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Dialect.' His song, 'Noo, Jenny, lass, my Bonny Bird,' has been attributed to Burns. He used the vernacular dexterously, and his poems are valuable illustrations of Scottish life and character. For a time, about 1817, he edited the 'Kilmarnock Mirror' for his son (James Paterson, Autobiog. Reminiscences, 1871).

[Information from Mr. R. Brodie and Mr John Lochore, the poet's grandsons; Rogers's Modern Scottish Minstrel; Grant Wilson's Poets and Poetry of Scotland.]

T. B.

LOCK. [See Locke and Lok.]

LOCKE. [See also Lok.]

LOCKE, JOHN (1632–1704), philosopher, son of John Locke (1606–1661), was born 29 Aug. 1632, at Wrington, Somerset, about ten miles from Bristol, in the house of his mother's brother. He had one brother, Thomas, born 9 Aug. 1637. His mother, Agnes Keene (b. 1597), was niece of Elizabeth Keene, second wife of his grandfather, Nicholas Locke. Nicholas, who died in 1648, is described as 'of Sutton Wick, in the parish of Chew Magna, clothier.' He had previously lived at Pensford, six miles from Bristol, on the Shepton Mallet road. He had a house called Beluton, close to Pensford, but in Publow parish, which before his death was occupied by his son John. He left his house and a good fortune to John, who became an attorney, was clerk to the justices of the peace for the county, and agent to Alexander Popham, one of the justices, whose estates were in the neighbourhood. On the outbreak of the civil war Popham became colonel of a parliamentary regiment of horse, and Locke one of his captains. The regiment, after doing some service at Bristol and Exeter, was apparently broken up at Waller's defeat at Roundway Down (13 July 1643). Locke lost money by the troubles, and ultimately left to his son less than he had inherited. After leaving the army he again settled down as a lawyer. His wife, of whom the younger Locke speaks as 'a very pious woman and affectionate mother,' is not mentioned after the birth of her second child. The elder Locke was rather stern during his son's infancy, but relaxed as the lad grew, 'lived perfectly with him as a friend,' and solemnly 'begged his pardon for having once struck him in his boyhood. The younger Locke was sent to Westminster, probably in 1646, 'and placed on the foundation in 1647,through the interest of his father's friend, Popham, who had been elected to the Long parliament for Bath, in October 1645. The school was then managed by a parliamentary committee, Busby was head-master, and Dryden and South were among Locke's schoolfellows. At Whitsuntide 1652 Locke was elected to a junior studentship at Christ Church, and was matriculated 27 Nov. following. John Owen [q. v.] was then dean of Christ Church and vice-chancellor. Locke's tutor was Thomas Cole (1627?-1697) [q. v.] In 1654 Locke contributed a Latin and an English poem to the 'Musæ Oxonienses,' 'Ἐλαιοφορία,' a collection of complimentary verses, edited by Owen, in honour of the peace with the Dutch. He became B.A. on 14 Feb. 1655-6, and M.A. on 29 June 1658.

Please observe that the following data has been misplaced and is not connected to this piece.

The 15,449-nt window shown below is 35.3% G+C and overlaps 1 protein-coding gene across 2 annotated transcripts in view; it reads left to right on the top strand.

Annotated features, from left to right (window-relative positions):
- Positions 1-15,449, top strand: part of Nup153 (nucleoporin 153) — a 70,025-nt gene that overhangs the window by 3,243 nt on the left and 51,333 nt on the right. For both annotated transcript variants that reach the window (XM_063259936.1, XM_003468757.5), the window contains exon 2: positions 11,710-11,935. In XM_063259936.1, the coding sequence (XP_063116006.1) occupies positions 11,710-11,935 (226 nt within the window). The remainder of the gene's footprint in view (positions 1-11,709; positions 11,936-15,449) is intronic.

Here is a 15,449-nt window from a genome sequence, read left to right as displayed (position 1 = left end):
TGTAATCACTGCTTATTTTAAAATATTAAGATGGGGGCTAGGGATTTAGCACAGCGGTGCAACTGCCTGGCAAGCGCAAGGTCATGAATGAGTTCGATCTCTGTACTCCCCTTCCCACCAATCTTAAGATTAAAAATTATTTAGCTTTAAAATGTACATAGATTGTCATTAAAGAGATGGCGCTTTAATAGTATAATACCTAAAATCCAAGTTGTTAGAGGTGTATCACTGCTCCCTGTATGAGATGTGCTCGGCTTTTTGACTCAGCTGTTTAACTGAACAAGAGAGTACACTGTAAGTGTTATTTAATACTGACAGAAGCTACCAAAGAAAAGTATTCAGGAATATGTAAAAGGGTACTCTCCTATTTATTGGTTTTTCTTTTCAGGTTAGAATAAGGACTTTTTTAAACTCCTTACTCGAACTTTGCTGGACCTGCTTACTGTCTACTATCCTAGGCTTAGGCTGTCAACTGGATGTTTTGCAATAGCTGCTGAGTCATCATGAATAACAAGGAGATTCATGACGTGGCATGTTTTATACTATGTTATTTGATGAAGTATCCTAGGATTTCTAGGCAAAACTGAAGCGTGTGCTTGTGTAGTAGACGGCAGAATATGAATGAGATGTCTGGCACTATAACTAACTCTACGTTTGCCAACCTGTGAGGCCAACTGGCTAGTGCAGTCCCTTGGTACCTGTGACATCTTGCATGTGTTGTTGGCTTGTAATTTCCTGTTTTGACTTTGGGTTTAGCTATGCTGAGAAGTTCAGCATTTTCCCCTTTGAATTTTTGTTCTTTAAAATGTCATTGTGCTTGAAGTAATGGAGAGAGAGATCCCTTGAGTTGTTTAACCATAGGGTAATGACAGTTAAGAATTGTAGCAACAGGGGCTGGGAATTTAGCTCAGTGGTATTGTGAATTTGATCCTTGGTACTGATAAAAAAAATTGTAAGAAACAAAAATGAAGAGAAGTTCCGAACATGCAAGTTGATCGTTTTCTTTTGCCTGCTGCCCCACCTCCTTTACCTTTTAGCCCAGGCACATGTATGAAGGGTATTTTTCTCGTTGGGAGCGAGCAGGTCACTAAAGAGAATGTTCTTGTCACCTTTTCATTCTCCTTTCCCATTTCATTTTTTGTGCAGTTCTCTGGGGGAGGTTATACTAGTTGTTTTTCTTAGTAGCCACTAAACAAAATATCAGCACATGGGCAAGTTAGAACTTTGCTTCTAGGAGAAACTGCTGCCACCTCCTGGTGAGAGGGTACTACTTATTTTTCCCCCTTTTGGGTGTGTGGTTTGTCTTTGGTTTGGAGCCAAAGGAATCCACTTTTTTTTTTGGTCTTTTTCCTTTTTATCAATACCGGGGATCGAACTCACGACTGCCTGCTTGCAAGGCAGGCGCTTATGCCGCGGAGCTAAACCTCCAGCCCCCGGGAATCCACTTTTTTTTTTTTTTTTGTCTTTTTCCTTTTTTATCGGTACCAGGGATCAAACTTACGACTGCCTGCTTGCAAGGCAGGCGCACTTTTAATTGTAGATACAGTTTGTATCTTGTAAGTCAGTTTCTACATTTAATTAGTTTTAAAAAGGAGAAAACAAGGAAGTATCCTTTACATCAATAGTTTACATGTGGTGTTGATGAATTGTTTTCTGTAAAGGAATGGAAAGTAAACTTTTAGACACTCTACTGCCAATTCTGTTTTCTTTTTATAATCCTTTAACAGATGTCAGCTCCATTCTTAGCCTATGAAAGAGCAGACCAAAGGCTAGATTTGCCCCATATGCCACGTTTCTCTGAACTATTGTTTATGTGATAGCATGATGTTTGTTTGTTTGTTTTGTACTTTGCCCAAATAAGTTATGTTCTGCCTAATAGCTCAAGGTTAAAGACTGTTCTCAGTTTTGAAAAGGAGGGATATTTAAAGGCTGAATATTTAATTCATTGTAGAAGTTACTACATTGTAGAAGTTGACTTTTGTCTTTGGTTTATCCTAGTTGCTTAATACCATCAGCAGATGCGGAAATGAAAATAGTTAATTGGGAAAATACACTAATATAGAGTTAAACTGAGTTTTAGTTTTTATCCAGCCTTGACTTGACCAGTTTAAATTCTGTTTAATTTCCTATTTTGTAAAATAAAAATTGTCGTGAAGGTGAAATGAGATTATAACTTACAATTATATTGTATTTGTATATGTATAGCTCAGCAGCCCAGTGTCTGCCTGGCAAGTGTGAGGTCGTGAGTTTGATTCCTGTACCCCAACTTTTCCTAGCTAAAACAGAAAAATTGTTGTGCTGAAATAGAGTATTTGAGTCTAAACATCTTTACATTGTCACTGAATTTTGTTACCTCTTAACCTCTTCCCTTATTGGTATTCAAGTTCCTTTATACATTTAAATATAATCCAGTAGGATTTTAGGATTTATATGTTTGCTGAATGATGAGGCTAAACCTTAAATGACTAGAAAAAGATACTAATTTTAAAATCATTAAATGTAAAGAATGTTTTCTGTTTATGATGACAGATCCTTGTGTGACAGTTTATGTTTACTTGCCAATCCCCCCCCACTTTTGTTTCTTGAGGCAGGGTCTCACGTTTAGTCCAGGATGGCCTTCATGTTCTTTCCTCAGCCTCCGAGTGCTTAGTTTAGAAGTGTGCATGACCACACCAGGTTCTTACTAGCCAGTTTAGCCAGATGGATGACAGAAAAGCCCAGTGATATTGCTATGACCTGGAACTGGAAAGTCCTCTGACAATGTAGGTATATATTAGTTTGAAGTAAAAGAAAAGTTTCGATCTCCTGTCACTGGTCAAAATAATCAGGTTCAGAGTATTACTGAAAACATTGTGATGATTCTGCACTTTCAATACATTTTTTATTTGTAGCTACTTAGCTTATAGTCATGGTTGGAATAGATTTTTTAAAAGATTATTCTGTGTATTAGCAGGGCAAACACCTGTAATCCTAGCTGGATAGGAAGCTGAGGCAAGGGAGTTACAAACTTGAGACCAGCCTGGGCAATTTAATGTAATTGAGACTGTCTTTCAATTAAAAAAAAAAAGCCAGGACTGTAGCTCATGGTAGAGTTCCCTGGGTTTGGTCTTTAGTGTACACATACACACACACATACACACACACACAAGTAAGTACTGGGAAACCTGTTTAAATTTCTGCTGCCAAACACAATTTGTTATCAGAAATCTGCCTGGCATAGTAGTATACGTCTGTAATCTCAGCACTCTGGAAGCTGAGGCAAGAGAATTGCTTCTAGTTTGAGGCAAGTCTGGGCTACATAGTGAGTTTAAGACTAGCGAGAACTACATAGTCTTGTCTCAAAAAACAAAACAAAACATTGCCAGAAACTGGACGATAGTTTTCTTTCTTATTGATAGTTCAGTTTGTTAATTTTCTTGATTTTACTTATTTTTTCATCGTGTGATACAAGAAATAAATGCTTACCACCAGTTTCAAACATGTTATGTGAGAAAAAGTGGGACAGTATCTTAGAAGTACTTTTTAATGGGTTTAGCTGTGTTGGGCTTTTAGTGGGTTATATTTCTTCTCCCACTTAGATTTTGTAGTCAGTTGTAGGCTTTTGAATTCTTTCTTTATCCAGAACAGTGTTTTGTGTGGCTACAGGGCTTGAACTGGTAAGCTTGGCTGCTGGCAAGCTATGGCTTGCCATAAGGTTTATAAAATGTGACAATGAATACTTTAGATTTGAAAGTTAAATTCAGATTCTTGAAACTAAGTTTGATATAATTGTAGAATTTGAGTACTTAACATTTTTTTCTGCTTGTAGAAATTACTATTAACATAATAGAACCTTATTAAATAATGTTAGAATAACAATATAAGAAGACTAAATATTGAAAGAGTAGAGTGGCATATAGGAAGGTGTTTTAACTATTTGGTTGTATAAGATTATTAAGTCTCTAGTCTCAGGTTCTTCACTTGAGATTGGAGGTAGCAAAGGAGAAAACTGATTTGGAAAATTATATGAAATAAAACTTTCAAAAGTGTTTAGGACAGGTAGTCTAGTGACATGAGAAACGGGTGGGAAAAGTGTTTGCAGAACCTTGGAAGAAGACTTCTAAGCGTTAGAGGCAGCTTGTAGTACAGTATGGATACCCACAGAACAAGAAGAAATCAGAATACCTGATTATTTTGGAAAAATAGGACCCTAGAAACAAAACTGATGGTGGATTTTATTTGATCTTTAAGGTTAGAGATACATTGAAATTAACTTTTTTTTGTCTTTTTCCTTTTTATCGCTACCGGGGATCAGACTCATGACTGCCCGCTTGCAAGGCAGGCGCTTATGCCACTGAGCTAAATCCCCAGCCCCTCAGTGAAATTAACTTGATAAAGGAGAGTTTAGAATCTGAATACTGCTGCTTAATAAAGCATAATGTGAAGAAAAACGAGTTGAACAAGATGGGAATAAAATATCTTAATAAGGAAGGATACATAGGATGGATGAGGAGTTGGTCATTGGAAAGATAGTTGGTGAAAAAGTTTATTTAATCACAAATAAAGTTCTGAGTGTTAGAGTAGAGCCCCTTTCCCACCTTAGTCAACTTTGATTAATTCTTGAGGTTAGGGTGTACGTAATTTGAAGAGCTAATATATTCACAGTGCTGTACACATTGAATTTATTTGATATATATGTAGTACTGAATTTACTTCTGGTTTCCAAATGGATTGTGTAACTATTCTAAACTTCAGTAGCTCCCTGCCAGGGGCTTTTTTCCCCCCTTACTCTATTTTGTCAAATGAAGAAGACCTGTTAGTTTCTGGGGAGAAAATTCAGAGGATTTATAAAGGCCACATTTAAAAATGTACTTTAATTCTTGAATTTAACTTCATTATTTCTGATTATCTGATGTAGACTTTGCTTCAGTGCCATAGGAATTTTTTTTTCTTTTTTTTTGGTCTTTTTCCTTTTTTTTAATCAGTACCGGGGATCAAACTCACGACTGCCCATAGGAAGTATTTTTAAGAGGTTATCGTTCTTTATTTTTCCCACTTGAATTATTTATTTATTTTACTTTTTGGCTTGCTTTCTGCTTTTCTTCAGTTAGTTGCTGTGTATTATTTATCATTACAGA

Locke, like his predecessor Hobbes and all the rising thinkers of his own day, was repelled by the Aristotelian philosophy then dominant at Oxford. He is reported as saying (Spence, Anecdotes, p. 107) that his aversion to the scholastic disputation led him to spend much of his first years in reading romances. Lady Masham also heard that he was not a 'very hard student,' and preferred cultivating the acquaintance of 'pleasant and witty men.' She also states that his first relish for philosophy was due to his study of Descartes (Fox Bourne, i. 62), then becoming the leader of European thought. He had to attend the lectures of Wallis on geometry, and of Seth Ward upon astronomy. He long afterwards spoke with enthusiasm of the orientalist Pococke, who, though a staunch royalist, was allowed to retain the professorships of Hebrew and of Arabic (letter of 28 July 1703, first published in 'Collection' of 1720). Locke never became a mathematician or an orientalist, but he made acquaintance with the group of scientific men who met at Oxford before the Restoration and afterwards formed the Royal Society. With Boyle, who settled at Oxford in 1654 and became, with Wilkins, a centre of the scientific circles, he formed a lifelong friendship. Most of Locke's friends had royalist sympathies, and in spite of his early training he had become alienated from the puritan dogmatism. He heartily welcomed the Restoration in the belief that a return to constitutional government would be favourable to political and religious freedom.

Locke's father died 13 Feb. 1660-1, leaving his property between his sons John and Thomas. Upon Thomas's death from consumption soon afterwards John probably inherited the whole. Seven years later it seems that he was receiving 73l. 6s. 10d. a year from his tenants at Pensford (ib. i. 82). He continued to reside at Oxford, where he had some pupils in 1661-3. He was appointed Greek lecturer at Christmas 1660, lecturer on rhetoric at Christmas 1662, and censor of